The interview concluded with my discussion of the Step Debugging talk I'll give at cf.o. I explained how it will cover both the CF8 Debugger (useful only on CF8) and FusionDebug (which can run on 6, 7, and 8). I explained (as I have many times) how though they're both based on Eclipse, that needn't be a show-stopper.

I explained how FusionDebug even offers an installer that bundles Eclipse, CFEclipse, and FusionDebug all at once, which is a great help for those challenged to install it (though it's also available as an add-in). I noted that the CF8 debugger is available only as an add-in, which can be a challenge to some, but I pointed out (as I have previously) that my 25-page chapter on the CF8 debugger, in the CFWACK, is available online. That should really help those who've been challenged to get started with the CF8 debugger. Anyway, I'll explain a lot more about using the debugger, and when/why/how one should, in the talk at the conference.

So, though I didn't plan it, I guess this interview was as much a show about how I'm not any one company's guy. :-) Whether it's supporting the CF8 monitor or FusionReactor/SeeFusion, the CF8 debugger or FusionDebug, CF or the other CFML engines, or even the consulting I do (done mostly on my own, but also some for Intergral and for Universal Mind, as I mentioned), I'm out here just trying to help where I can, whoever I can, however I can. :-) I just want to share info or tools and let folks make their own decisions. (In that regard, be sure also to check out my list of 400+ tools/resources for CFers and the CF Meetup that I run.)

Anyway, it took only a few minutes for you to read this entry. I think you'll enjoy the full 45 minute version in the podcast, which you can just click here to listen to the MP3 (no need to have an Ipod!).

I've just been in the "CF Hot Seat" on the ColdFusion Weekly Podcast. Come listen.

Note: This blog post is from 2006. Some content may be outdated--though not necessarily. Same with links and subsequent comments from myself or others. Corrections are welcome, in the comments. And I may revise the content as necessary.
Here's fun news. This week I was the guest in the "CF Hot Seat" on the ColdFusion Weekly Podcast. It was a real treat, especially being the show's 25th ("anniversary") episode. As another treat, those who haven't listened to the show from the beginning will learn during the interview just who was the very first voice heard on the very first episode of the podcast. (If you can't wait, give a listen to the first show.)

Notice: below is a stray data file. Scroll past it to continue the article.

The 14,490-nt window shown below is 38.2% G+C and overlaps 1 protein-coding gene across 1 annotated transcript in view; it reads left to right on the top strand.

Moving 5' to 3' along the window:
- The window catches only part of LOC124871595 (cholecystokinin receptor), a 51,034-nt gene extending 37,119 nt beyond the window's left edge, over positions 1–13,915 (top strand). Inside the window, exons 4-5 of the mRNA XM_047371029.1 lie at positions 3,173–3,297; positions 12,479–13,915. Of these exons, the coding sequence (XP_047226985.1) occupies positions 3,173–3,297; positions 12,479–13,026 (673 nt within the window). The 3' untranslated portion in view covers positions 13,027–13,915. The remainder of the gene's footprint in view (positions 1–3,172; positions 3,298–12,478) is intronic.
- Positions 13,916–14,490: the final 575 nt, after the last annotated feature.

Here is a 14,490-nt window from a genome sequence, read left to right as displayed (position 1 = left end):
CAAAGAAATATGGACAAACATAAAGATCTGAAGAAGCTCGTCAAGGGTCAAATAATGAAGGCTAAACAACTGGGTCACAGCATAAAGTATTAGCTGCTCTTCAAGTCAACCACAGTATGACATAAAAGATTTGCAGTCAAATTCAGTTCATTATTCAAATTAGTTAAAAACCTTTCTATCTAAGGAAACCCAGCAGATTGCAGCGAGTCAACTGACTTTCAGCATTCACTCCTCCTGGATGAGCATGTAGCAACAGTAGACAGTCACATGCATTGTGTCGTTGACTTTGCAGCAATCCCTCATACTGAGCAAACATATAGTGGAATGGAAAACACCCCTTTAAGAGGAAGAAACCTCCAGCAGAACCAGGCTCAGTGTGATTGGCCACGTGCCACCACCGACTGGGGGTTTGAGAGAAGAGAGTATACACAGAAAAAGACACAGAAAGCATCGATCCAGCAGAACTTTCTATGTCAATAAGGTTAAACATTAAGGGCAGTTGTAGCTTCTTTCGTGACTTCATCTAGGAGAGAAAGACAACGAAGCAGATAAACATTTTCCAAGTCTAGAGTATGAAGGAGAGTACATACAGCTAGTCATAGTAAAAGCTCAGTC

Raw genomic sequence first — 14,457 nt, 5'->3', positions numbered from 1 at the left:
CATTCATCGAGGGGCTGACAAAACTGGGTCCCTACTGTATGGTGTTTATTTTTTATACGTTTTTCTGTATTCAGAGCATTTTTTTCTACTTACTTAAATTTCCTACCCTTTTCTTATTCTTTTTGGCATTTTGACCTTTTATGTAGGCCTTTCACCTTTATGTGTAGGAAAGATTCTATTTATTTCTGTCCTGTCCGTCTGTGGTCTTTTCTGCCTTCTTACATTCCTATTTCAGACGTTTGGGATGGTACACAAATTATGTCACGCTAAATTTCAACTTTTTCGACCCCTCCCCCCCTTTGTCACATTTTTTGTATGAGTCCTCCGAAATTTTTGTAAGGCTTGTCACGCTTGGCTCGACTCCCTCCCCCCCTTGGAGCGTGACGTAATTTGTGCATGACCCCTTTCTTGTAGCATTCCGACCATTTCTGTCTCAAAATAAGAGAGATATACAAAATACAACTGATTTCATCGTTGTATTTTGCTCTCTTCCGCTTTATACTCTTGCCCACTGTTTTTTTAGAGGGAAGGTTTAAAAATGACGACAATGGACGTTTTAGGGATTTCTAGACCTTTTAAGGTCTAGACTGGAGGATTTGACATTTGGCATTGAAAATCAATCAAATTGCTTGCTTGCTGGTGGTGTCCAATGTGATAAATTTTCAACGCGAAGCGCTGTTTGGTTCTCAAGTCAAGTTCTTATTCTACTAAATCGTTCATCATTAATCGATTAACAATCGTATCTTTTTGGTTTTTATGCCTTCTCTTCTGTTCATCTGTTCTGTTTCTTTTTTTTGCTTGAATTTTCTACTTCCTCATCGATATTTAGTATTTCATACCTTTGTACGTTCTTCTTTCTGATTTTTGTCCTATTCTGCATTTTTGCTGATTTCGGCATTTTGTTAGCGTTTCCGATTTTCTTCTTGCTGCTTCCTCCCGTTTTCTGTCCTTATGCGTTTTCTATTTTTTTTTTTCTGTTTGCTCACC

In the interview, the focus is FusionDebug (yes, my topic of choice in recent weeks). It's a 30 minute interview, as we had planned. Matt and Pete were great, and I really enjoyed the opportunity. I certainly look forward to it again, and was tickled to hear them mention on the show (after the interview) that they'd be open to having me back in a couple of possible ways.

The interview takes place from about minute 26, though I recommend you listen to the entire podcast. I'm a huge fan of all the CF-focused podcasts, as I mentioned them on the show--and again, Mark Kruger, where's the "muse"?! :-) Anyway, I hope folks are listening to the various CF-based podcasts. I'll share some more thoughts about them and about listening to podcasts in general in a future note.

I have to point out that sadly, during my interview, there's a very unfortunate problem of a "hiccuping" sound that lasts for about 20 seconds on an interval of about every minute for a few minutes, a couple times during the show. I'm working with the guys to see if we can correct that, and I've even pulled in the able assistance of Bruce Williams, host of the "Building the Pod" show about Adobe Audition. He's not had any solution yet. If anyone else is open to the challenge, here's a small clip, and you can hear the problem after 10 seconds. I'd welcome any thoughts.

Of course, I also welcome feedback on the interview itself.